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Courtesy of our friends over at Cinematic Void, a monthly touring “film party” with a focus on the bizarre and obscure, The Frida Cinema recently hosted a killer double feature as part of their annual “January Giallo” series. Highlighting the works of Italian horror auteur Michele Soavi, whose talents have gone tragically unsung by non-genre fans, especially when compared to increasingly celebrated directors such as Dario Argento and Mario Bava. We screened Soavi’s debut feature, StageFright, and cult classic Cemetery Man, also known by its original, significantly more poetic title, Dellamorte dellamore, back-to-back for an evening of pure giallo indulgence.
Despite Cinematic Void’s dedication to creating a dedicated space for and by genre fans, the atmosphere of the double feature, even before it began, was anything but exclusionary towards those who might be less versed in horror cinema than its founder, James Branscome, who injected the night with an enjoyable jolt of energy courtesy of his hosting and pre-screening introductions for both features.
While the audience for the evening was, by my estimation, composed of about half horror fans, rocking all manner of themed merch and clothing, and half soon-to-be horror fans, Branscome’s monologue set an engaging and accessible foundation for the double feature. He provided a lightning-round crash course for Michele Soavi’s niche but impressive impact on the genre, ranging from Soavi’s beginnings as the director of a documentary about Dario Argento to his work as assistant director to Terry Gilliam on the troubled production of The Adventures of Baron Munchausen to his current career in Italian television.
StageFright – alternatively released under several titles including Deliria, Aquarius, and Bloody Bird, so you know it’s gonna be good – was the first feature of the night. StageFright, for all its merits, is admittedly, carved from a very familiar set-up. Our protagonists are stuck in an isolated location with a homicidal maniac, who picks them off one by one. In his introduction, Branscome even conceded that it sat at perhaps the very border between a slasher film and a giallo film, a division between the two subgenres that has always been malleable, nebulous, and largely subjective.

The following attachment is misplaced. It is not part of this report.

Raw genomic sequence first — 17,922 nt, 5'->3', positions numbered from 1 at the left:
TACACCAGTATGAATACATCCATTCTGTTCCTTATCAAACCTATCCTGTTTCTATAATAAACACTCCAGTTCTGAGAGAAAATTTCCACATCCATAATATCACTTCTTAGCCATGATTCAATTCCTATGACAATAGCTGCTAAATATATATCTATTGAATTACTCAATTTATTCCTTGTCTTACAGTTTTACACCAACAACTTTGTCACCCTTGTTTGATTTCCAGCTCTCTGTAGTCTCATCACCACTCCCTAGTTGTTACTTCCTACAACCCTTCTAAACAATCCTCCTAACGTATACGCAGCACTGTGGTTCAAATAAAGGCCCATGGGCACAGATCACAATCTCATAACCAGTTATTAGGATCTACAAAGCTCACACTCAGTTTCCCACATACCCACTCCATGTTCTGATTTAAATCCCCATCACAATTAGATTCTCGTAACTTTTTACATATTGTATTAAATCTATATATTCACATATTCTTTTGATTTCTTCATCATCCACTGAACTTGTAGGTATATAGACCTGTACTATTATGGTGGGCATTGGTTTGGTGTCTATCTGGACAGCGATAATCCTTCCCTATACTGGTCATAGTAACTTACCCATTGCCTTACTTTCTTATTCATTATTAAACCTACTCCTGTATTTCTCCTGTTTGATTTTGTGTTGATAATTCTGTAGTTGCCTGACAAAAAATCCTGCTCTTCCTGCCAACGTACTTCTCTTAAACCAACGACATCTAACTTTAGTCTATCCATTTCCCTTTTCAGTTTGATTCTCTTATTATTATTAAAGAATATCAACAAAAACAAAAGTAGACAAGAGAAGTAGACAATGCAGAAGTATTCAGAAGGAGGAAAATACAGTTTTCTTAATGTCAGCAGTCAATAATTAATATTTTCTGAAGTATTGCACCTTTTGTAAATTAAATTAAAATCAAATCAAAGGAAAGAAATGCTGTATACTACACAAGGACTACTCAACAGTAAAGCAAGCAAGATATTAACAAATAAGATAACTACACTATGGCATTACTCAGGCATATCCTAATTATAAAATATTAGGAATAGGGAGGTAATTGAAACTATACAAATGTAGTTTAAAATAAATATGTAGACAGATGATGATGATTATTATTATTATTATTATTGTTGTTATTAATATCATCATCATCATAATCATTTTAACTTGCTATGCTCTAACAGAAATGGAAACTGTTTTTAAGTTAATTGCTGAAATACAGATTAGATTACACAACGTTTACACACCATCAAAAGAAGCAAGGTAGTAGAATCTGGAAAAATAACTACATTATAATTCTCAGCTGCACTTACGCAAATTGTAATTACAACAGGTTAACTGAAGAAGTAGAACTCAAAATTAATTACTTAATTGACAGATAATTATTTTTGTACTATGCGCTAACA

To its credit – and it deserves a lot more than its elevator pitch might suggest – StageFright is, to my knowledge, the only slasher that opens with a fully choreographed musical number. It doesn’t immediately let the audience in on this little secret, instead indulging in a fake-out kill that quickly communicates both its premise, focusing on the cast and crew of a murder-themed musical, and its semi-self-awareness of the tropes of its subgenre, which by 1987 had already crystallized into a near unbreakable formula.
While it doesn’t fully disrupt this formula or deconstruct it to the degree of second-wave slashers such as 1996’s Scream, StageFright does execute it skillfully, putting it a cut above the bargain bin horror flicks that began to accumulate in the era. Possibly my favorite review of the film comes courtesy of the Twitter user who called it “easily the gayest and most fun Italian horror movie I’ve seen,” an incredibly concise encapsulation of StageFright’s cinematic ambitions.
It’s ridiculous and campy in all the most enjoyable ways. A good amount of the fun of the film comes from its willingness to mine the tropes of its theater setting for entertainment. These archetypes will be instantly recognizable to anyone who’s ever been involved in the art form and amusing to those who haven’t. The bitchy gay guy, the megalomaniacal director, the two-faced supporting actress who’s gunning for the leading lady’s part, and an annoying couple all round out the cast.